Morro Bay State Beach
Narrated by Russ Christoff

Morro Bay offers all kinds of recreational and educational activities.

In the center of the action, are 135 campsites nestled in a pine and eucalyptus forest.

These sites are at a premium most of the year, and reservations are a must if you plan to stay.

What makes the camping at this state park so popular is its proximity to recreational opportunities.

Just steps away in one direction, are trails along an extensive marsh area, which is considered to be the largest least disturbed salt water marsh on the California coastline.

In all, over 250 species of birds have been recorded in the Morro Bay area.

In another direction is the Morro Bay State Park marina, which offers public mooring, boat and kayak rentals.

A quaint café is located conveniently on the property and overlooks the marina.

Bordering the campground to the north, I discovered a historic 18-hole golf course built in the 1930’s and one of only three golf courses in the State Park system.

This beautiful course has views of the estuary and Morro Rock.

A stop at the museum of natural history is a must.

Perched on a bluff over the marina, this building houses some outstanding exhibits.

There was even a display of old photographs depicting the museum’s scenic artists at work.

As we overlooked the estuary from the museum balcony, I talked with a ranger, Diane, about what people will see inside.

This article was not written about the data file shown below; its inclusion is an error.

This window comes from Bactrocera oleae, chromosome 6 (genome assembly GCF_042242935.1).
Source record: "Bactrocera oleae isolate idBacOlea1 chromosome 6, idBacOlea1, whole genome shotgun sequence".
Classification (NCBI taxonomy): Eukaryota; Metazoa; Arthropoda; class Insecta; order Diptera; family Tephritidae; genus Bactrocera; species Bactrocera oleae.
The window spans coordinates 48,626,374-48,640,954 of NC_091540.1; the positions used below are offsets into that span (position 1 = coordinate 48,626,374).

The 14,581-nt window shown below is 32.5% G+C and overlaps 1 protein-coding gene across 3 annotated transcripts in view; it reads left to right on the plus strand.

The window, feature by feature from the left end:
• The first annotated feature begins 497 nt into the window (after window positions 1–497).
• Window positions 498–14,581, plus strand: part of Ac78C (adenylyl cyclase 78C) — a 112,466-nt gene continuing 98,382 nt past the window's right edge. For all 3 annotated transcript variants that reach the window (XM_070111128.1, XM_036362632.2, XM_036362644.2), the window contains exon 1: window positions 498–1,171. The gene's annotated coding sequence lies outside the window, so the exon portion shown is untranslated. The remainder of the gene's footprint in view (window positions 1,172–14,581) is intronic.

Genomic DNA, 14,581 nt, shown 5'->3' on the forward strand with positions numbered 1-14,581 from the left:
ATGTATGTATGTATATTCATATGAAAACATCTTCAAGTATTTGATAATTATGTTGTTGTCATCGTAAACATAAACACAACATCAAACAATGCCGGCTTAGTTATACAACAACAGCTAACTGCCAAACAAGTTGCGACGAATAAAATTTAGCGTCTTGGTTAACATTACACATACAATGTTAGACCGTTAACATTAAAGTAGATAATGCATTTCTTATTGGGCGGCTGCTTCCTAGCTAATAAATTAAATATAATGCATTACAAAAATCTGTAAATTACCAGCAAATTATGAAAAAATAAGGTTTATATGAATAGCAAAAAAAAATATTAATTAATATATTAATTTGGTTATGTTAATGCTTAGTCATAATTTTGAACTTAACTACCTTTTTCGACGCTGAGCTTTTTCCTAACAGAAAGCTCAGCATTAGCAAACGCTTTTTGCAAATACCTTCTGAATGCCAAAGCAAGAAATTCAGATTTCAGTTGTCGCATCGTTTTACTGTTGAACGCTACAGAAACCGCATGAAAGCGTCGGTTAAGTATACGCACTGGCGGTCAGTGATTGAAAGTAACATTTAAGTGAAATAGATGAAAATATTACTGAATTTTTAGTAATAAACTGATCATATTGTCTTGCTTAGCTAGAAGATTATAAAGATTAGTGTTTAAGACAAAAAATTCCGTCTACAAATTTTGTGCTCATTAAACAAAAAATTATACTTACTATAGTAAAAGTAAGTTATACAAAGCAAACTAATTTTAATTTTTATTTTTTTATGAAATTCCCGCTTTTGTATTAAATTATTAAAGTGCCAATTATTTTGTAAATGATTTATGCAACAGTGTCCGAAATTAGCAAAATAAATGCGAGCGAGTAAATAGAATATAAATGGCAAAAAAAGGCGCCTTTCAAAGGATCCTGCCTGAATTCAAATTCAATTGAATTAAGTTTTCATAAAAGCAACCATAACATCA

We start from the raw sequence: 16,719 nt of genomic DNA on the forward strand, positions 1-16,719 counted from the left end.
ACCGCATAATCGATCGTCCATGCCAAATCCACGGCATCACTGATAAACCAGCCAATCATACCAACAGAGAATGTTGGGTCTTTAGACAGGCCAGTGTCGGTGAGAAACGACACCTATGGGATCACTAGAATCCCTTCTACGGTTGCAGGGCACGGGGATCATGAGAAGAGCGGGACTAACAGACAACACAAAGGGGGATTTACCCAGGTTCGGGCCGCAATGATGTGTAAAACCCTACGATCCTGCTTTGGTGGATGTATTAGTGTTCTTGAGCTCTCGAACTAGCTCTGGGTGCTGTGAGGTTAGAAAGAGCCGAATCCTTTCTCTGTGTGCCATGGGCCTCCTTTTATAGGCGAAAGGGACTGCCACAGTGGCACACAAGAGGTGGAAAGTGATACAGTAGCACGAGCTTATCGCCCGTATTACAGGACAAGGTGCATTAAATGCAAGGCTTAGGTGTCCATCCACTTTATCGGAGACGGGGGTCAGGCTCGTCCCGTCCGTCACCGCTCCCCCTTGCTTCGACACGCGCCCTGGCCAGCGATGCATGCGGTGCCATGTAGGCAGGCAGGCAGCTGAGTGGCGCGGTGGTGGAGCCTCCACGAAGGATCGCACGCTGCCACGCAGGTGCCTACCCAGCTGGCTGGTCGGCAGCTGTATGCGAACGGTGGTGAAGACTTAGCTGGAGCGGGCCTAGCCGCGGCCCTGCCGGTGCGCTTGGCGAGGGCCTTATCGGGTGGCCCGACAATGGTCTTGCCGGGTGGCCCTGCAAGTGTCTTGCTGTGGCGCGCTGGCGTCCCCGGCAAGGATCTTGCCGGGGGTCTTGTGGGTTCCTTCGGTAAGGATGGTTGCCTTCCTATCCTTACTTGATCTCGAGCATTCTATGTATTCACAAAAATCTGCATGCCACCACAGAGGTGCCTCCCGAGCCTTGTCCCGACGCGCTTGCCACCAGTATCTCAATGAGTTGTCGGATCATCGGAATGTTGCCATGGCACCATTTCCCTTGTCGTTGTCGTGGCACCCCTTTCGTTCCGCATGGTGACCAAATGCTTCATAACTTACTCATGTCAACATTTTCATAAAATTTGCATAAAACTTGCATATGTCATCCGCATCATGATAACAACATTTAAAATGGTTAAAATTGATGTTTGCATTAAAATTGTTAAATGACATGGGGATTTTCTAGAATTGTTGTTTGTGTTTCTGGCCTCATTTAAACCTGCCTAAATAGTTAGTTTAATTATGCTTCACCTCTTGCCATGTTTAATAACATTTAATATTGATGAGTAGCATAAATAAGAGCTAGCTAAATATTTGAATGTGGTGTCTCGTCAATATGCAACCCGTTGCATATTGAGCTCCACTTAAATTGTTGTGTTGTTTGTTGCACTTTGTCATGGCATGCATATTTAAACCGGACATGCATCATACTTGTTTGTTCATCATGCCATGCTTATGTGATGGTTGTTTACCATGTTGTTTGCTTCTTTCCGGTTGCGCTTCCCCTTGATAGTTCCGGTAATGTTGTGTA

Diane, we are at the museum of natural history. I’ve heard that this is the only one in any state park. Is that true?

RANGER DIANE: It’s true! We’re unique. It’s the only facility that was built specifically to talk about natural history in the state park’s system.

There are other museums, other historic homes and things like that, but this is the only one that was built specifically for natural history.

They can come here before they go out and visit the parks, or they can come here when they are done.

They’ll learn about tide pools, they’ll learn about the local birds, they’ll learn about geology or some of the cultural history of the area.

RUSS CHRISTOFF: Is Morro Rock part of the state park?

RANGER DIANE: Yes it is! It is its own separate entity. It is part of our park district here but it’s a natural preserve.

It’s a nesting area for the endangered Peregrine Falcon, so you can’t climb the rock anymore.

Old timers that live here still in Morro Bay talk about the days they use to climb up to the top of the rock, and I’ve been up there a few times myself and it is a wonderful view.

RUSS CHRISTOFF: Diane, what is the miracle of Morro Bay State Park?

RANGER DIANE: Have you got an hour? (Laughter from Diane and Russ)

I think I would have to say, it’s the resource that makes up the bay itself.

It’s a unique place because it’s managed by a lot of different entities, governmental, private, and public, in fact, Morro Bay is now one of three national estuaries in California.

So that is quite a distinction, it was the first state estuary and the third national estuary in California.

So that to us says that it’s a special place, and worth preserving, and we all need to take very good care of it.